Presumably, a lot of eyes were rolled when this film was released onto the unsuspecting public. Taking a well-known historical figure and placing him in a film with some kind of contemporary twist has never, ever ended well for anyone (take Churchill, The Hollywood Years).
For the first half hour or so of this film, I felt it was destined for the same path. Dialogue was wonky, pace was uneven, and tonally it felt bizarre, leaping from a more traditional Lincoln biopic to gory vampire mash-up at the turn of an axe. But, after one particularly impressive bloodbath in a mansion, and when Lincoln actually became President something flipped over. I started to enjoy it, the characters seemed more likable, and by the end, I came out amazed at how entertaining I’d found it.
I think this stems from the fact that, actually, the film is surprisingly respectful of the life and events of the Lincoln himself (Benjamin Walker). I discovered before I went in that the film was (sans vampires, obviously,) 100% accurate, and it showed. I genuinely felt that within the confines of the concept, this was dutiful, getting numerous things right. This leads me to what I think is the right way to watch this film; as an interpretation of his life. When you take the vampires out, this is simply a biopic of his life, and I think once you allow yourself to view this as a ‘biopic with vampires’, then you can allow yourself to enjoy it.
Of course, it isn’t perfect, just pleasantly surprising when held against the expectations of a film with a title Abraham Lincoln: Vampire Hunter. But it is worth noting that the film is surprisingly well shot. It is human, and actually focuses on the relationships between the characters, making the scenes of carnage with the vampires all the more engaging (despite being relatively few and far between).
The editing has a tendency to be a bit wonky, especially early on, and the tone is, as said, rather all over the place. And the dialogue seems to be comprised of ‘tiny parables’ (I’m not joking. One day, someone will make a YouTube video of the millions of parables contained in there. One suspects it became the subject of a drinking game for writer Seth Grahame-Smith). But on the whole, these are minor things.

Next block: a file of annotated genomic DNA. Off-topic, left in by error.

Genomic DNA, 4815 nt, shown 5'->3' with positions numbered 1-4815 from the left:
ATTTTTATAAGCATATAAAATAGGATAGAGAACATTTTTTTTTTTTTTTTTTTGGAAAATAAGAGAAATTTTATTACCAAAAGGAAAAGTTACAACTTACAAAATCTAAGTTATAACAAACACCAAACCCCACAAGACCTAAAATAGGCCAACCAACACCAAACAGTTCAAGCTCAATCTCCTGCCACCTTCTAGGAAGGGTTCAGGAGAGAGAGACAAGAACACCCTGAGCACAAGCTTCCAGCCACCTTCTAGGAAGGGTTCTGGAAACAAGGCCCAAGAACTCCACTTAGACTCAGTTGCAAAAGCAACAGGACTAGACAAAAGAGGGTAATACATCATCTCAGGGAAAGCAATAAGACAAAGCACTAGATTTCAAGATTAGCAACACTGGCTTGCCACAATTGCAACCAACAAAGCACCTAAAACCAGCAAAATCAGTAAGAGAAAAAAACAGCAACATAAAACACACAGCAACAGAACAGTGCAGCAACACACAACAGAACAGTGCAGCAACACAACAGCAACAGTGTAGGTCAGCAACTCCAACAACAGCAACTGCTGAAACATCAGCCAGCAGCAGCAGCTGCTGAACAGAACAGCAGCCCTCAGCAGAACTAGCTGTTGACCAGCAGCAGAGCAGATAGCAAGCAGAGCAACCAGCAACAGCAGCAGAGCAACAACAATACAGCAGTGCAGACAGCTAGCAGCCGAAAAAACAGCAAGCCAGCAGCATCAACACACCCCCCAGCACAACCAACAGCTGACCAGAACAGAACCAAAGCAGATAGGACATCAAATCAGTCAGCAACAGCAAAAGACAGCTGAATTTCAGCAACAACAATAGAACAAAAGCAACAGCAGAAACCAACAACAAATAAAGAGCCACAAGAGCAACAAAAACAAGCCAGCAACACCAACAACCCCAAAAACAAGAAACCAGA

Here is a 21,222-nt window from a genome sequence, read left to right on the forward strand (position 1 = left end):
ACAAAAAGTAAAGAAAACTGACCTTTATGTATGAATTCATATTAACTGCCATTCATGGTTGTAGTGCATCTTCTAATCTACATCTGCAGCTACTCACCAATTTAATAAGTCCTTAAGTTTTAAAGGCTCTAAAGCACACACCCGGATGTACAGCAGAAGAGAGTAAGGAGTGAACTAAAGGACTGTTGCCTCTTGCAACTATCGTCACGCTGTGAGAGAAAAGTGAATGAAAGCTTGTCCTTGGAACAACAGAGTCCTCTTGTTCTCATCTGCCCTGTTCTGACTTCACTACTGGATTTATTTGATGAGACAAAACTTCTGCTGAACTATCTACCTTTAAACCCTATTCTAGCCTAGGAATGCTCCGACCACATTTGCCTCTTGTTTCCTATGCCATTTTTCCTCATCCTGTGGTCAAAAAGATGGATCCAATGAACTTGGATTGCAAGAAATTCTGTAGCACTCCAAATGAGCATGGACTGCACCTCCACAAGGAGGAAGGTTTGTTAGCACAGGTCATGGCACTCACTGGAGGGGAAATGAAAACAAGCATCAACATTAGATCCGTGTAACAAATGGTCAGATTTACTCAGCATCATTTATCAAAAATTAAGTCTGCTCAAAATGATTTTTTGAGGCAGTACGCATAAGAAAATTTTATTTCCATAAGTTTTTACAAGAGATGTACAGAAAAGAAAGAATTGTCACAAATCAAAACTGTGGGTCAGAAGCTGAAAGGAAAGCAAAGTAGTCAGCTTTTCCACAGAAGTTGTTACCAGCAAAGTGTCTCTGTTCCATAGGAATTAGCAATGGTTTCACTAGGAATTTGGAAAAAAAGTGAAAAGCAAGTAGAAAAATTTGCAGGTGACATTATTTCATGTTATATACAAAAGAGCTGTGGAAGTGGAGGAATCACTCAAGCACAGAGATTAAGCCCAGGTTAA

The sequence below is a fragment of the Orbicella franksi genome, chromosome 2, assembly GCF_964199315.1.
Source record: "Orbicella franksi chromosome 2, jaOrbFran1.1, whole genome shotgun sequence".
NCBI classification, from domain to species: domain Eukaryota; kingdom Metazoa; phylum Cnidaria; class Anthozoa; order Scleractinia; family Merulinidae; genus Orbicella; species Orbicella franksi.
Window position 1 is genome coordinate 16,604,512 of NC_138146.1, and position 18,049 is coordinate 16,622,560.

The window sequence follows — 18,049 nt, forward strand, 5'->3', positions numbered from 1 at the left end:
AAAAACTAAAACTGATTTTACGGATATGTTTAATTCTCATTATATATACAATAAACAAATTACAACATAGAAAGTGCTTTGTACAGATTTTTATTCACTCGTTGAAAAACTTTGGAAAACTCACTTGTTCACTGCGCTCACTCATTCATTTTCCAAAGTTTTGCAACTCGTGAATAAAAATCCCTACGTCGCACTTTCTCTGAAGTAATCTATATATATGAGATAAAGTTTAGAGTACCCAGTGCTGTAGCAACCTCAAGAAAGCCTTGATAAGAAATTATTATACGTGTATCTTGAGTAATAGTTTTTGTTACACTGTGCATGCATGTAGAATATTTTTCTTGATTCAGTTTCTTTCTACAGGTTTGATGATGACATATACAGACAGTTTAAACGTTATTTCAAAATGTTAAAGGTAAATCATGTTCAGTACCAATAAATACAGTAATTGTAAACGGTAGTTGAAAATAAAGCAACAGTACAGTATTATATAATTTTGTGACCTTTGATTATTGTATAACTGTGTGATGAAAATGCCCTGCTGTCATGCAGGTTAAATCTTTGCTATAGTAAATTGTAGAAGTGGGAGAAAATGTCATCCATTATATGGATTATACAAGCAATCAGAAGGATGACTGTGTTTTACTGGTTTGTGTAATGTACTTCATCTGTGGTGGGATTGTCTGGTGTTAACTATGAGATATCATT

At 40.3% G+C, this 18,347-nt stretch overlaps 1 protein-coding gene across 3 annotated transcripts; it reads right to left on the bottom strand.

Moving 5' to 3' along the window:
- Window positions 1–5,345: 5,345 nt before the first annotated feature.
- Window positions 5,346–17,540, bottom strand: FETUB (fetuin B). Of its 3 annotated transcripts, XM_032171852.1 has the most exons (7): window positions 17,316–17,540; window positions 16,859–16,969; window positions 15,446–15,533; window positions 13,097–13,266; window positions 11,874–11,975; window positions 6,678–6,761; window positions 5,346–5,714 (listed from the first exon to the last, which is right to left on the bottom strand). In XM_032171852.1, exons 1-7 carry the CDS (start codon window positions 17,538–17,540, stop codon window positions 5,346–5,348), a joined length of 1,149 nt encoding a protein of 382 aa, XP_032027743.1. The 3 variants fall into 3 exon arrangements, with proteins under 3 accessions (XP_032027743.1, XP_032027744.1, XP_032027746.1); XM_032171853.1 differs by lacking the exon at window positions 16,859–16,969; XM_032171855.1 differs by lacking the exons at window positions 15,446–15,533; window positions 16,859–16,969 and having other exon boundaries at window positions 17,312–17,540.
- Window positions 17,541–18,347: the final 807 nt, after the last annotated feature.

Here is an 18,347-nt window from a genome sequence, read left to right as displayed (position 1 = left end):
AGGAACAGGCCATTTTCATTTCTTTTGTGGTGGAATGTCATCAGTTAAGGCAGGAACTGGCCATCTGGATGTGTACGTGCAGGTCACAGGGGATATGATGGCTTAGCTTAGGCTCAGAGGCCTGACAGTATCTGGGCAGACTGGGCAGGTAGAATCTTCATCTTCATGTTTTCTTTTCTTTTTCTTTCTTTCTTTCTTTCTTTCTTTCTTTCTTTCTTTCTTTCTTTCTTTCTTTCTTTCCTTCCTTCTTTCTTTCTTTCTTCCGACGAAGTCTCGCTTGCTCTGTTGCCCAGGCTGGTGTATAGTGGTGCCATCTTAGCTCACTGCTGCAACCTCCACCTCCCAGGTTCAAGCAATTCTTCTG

The performances above all are this film’s saving grace; they give it a form of humanity that allows you to enjoy it with a relatively clean conscience. Dominic Cooper shines once more as the hunter with a tarnished soul, Henry Sturgess. Benjamin Walker is excellent as the eponymous Lincoln, and he comes across as convincing. What is most telling is in the scenes where there aren’t any vampires; we carry on watching him regardless, which is the sign of a good character. And, finally, Rufus Sewell does a great job of munching the scenery with his evil vampire leader, Adam.
This is a film of two halves; on one side, you’ve got an average Lincoln biopic (fairly standard TV movie of the week stuff, watchable), and on the other, a flawed vampire movie (there are a number of very basic vampire laws that get trashed here, and I would actually argue that the vamps themselves bear more resemblance to the running demonic rage monsters from 28 Days Later, but that’s open to debate).
Yet both these halves merge together better than they should, and segue wonderfully to create a film that, in truth, doesn’t deserve the silly title that it has. This is an interpretation of his life (albeit a silly one) but that’s the whole point of interpretations; they can be as silly as they want, as long as there is justification. In here, I would argue that there is plenty of justification.
[imdblt]Abraham Lincoln: Vampire Hunter[/imdblt]